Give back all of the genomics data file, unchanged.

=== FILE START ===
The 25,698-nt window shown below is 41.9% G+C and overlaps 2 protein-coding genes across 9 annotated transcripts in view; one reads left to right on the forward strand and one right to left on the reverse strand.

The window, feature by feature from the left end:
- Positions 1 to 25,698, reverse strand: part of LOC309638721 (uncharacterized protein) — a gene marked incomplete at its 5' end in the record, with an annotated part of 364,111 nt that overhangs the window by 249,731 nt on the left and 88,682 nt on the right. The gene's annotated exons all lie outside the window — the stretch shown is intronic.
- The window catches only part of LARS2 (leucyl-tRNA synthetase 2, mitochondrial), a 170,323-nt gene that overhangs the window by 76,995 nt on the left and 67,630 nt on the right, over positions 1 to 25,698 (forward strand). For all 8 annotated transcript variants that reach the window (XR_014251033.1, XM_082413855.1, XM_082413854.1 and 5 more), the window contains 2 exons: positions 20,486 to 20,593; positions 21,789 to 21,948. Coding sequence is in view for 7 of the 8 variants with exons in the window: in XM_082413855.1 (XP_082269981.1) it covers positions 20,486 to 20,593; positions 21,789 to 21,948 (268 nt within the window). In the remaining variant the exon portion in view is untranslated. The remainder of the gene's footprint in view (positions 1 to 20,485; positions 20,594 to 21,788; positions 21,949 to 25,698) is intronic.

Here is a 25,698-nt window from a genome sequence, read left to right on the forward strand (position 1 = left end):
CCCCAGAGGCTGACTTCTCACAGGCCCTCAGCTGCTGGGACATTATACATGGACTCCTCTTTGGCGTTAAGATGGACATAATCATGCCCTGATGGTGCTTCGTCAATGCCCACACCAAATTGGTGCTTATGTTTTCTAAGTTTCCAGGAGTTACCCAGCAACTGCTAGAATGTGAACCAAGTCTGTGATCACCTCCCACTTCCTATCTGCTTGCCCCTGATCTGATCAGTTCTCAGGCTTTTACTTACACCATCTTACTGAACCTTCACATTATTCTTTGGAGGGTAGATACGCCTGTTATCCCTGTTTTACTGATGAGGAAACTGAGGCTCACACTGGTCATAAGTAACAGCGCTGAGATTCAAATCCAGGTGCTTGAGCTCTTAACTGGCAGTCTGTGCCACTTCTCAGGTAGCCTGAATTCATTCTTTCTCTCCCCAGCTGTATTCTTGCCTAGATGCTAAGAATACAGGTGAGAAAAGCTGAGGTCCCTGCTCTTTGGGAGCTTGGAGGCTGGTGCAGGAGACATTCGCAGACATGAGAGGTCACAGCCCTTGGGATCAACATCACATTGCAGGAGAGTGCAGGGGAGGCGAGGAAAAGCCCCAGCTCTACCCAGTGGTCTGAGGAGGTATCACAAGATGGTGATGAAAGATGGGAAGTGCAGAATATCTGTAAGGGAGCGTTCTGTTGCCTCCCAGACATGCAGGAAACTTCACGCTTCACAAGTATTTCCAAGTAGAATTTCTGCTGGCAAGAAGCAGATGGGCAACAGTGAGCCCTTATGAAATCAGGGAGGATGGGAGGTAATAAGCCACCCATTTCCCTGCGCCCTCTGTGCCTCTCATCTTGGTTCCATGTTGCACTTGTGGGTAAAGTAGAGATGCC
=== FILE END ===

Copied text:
The 25,698-nt window shown below is 41.9% G+C and overlaps 2 protein-coding genes across 9 annotated transcripts in view; one reads left to right on the forward strand and one right to left on the reverse strand.

The window, feature by feature from the left end:
- Positions 1 to 25,698, reverse strand: part of LOC309638721 (uncharacterized protein) — a gene marked incomplete at its 5' end in the record, with an annotated part of 364,111 nt that overhangs the window by 249,731 nt on the left and 88,682 nt on the right. The gene's annotated exons all lie outside the window — the stretch shown is intronic.
- The window catches only part of LARS2 (leucyl-tRNA synthetase 2, mitochondrial), a 170,323-nt gene that overhangs the window by 76,995 nt on the left and 67,630 nt on the right, over positions 1 to 25,698 (forward strand). For all 8 annotated transcript variants that reach the window (XR_014251033.1, XM_082413855.1, XM_082413854.1 and 5 more), the window contains 2 exons: positions 20,486 to 20,593; positions 21,789 to 21,948. Coding sequence is in view for 7 of the 8 variants with exons in the window: in XM_082413855.1 (XP_082269981.1) it covers positions 20,486 to 20,593; positions 21,789 to 21,948 (268 nt within the window). In the remaining variant the exon portion in view is untranslated. The remainder of the gene's footprint in view (positions 1 to 20,485; positions 20,594 to 21,788; positions 21,949 to 25,698) is intronic.

Here is a 25,698-nt window from a genome sequence, read left to right on the forward strand (position 1 = left end):
CCCCAGAGGCTGACTTCTCACAGGCCCTCAGCTGCTGGGACATTATACATGGACTCCTCTTTGGCGTTAAGATGGACATAATCATGCCCTGATGGTGCTTCGTCAATGCCCACACCAAATTGGTGCTTATGTTTTCTAAGTTTCCAGGAGTTACCCAGCAACTGCTAGAATGTGAACCAAGTCTGTGATCACCTCCCACTTCCTATCTGCTTGCCCCTGATCTGATCAGTTCTCAGGCTTTTACTTACACCATCTTACTGAACCTTCACATTATTCTTTGGAGGGTAGATACGCCTGTTATCCCTGTTTTACTGATGAGGAAACTGAGGCTCACACTGGTCATAAGTAACAGCGCTGAGATTCAAATCCAGGTGCTTGAGCTCTTAACTGGCAGTCTGTGCCACTTCTCAGGTAGCCTGAATTCATTCTTTCTCTCCCCAGCTGTATTCTTGCCTAGATGCTAAGAATACAGGTGAGAAAAGCTGAGGTCCCTGCTCTTTGGGAGCTTGGAGGCTGGTGCAGGAGACATTCGCAGACATGAGAGGTCACAGCCCTTGGGATCAACATCACATTGCAGGAGAGTGCAGGGGAGGCGAGGAAAAGCCCCAGCTCTACCCAGTGGTCTGAGGAGGTATCACAAGATGGTGATGAAAGATGGGAAGTGCAGAATATCTGTAAGGGAGCGTTCTGTTGCCTCCCAGACATGCAGGAAACTTCACGCTTCACAAGTATTTCCAAGTAGAATTTCTGCTGGCAAGAAGCAGATGGGCAACAGTGAGCCCTTATGAAATCAGGGAGGATGGGAGGTAATAAGCCACCCATTTCCCTGCGCCCTCTGTGCCTCTCATCTTGGTTCCATGTTGCACTTGTGGGTAAAGTAGAGATGCC